The corrosive attack in metal expansion joints
Causes of corrosion in metal expansion joints and metallic compensators
The service life of a metal expansion joint or metallic compensator can be drastically reduced due to corrosion issues. The design and operation conditions can influence meaningfully, in such a way that the bellows may be affected by corrosion issues whilst the surrounding pipes and supports may not, even though they are made of similar materials.
These are the most common sources of corrosion in the metallic compensators or metal expansion joints:
- Stress corrosion cracking, which is shown by a mechanical failure of the material as a result of the combined effect of stresses and a corrosive environment.
- Intergranular corrosion, marked by a preferential attack to the grain boundaries of the material.
- Pitting corrosion, that is one of the main localized corrosion mechanisms.
- Uniform corrosion, which occurs gradually and evenly.
- Erosion under corrosion attack, tied with the impact of a liquid or gaseous media on the surface of the material.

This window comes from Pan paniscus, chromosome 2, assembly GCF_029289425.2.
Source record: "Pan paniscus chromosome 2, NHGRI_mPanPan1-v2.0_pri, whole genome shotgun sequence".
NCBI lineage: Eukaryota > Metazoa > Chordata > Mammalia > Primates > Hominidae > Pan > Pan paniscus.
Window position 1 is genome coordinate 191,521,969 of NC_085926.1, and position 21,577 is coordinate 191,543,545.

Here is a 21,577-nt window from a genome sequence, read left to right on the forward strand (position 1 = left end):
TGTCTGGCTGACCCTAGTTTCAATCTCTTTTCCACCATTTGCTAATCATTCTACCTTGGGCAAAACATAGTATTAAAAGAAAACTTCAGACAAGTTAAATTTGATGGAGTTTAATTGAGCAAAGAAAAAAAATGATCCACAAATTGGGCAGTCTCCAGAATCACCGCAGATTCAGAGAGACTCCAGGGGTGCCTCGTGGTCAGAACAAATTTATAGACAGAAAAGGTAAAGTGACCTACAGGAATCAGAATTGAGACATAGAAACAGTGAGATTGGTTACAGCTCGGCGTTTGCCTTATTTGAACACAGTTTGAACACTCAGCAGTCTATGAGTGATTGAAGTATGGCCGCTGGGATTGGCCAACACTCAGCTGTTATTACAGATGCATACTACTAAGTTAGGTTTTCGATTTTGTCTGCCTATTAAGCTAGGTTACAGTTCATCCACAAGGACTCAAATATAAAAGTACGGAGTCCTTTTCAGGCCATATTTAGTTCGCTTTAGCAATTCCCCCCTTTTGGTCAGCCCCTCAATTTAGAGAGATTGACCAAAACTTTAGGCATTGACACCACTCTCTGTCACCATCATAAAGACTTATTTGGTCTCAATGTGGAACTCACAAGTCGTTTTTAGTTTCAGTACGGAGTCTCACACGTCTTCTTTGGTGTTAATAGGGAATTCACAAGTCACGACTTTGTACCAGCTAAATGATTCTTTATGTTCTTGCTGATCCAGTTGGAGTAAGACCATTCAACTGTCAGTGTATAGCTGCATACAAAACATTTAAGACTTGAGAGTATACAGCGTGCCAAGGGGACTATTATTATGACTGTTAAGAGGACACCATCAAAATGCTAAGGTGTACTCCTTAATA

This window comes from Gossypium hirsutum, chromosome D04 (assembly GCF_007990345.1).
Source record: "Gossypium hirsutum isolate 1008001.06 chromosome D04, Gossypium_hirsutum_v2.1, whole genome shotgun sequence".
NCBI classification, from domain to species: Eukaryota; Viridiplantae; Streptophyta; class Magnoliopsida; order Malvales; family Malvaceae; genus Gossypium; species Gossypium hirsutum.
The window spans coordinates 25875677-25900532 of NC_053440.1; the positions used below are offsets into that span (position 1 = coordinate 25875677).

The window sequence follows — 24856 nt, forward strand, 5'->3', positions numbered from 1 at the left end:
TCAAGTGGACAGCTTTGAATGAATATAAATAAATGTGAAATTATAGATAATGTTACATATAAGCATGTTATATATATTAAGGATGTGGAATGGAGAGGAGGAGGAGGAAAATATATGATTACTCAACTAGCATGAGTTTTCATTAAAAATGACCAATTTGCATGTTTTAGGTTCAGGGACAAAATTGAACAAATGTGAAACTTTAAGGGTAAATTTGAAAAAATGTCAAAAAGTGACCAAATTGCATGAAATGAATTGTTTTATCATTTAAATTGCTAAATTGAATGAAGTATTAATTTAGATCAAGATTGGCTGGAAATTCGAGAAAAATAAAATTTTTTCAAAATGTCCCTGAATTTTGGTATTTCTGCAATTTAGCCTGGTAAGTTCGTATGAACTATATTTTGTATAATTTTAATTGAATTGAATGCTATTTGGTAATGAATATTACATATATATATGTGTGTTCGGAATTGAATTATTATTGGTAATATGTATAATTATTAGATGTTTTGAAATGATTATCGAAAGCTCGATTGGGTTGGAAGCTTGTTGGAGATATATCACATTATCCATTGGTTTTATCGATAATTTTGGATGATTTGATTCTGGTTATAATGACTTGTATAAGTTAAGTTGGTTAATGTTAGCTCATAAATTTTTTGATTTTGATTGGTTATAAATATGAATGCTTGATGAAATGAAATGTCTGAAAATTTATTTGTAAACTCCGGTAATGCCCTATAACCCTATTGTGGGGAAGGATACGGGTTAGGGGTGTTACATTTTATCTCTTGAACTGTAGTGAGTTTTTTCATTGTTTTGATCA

The oxidation at high temperatures is also a very common corrosion mechanism that occurs very frequently in exhaust pipes or pipings processing hot air.
The impact of the corrosion will depend on its type and on the conditions of each material, as well as on the original surface state.
The material selection should be such that there is no possibility of corrosion or that the corrosion rate is not higher than 0.002 inches per year. The resistance against corrosion of the stainless steel rests on naturally occurring chromium rich oxide film formed slowly on the surface of the steel. Some stainless steel impurities as well as welding spatters can prevent or hinder the formation of this chromium oxide film, therefore, the remaining impurities must be removed by pickling, in order to get the maximum resistance against corrosion.
Regarding the presence of welding splashes, this is an issue that must be prevented in the workshop as well as during normal operation by protecting the bellows or by applying some anti-splash compound on its surface.
When designing a piping system integrating metal expansion joints or metallic compensators, particular care is required not only to the internal conditions but also to the external ones. In practice, numerous corrosion attacks can be significantly minimized with a well-planned study, which would help to get a proper design. The designer or engineer must foresee the situations in which the corrosive attack may occur, due to a poor design as well as to a wrong material selection. Given that corrosion can be a complex issue, we recommend you to seek advice from engineers that are highly-skilled in materials, as those making up the Quality Department in SACOME.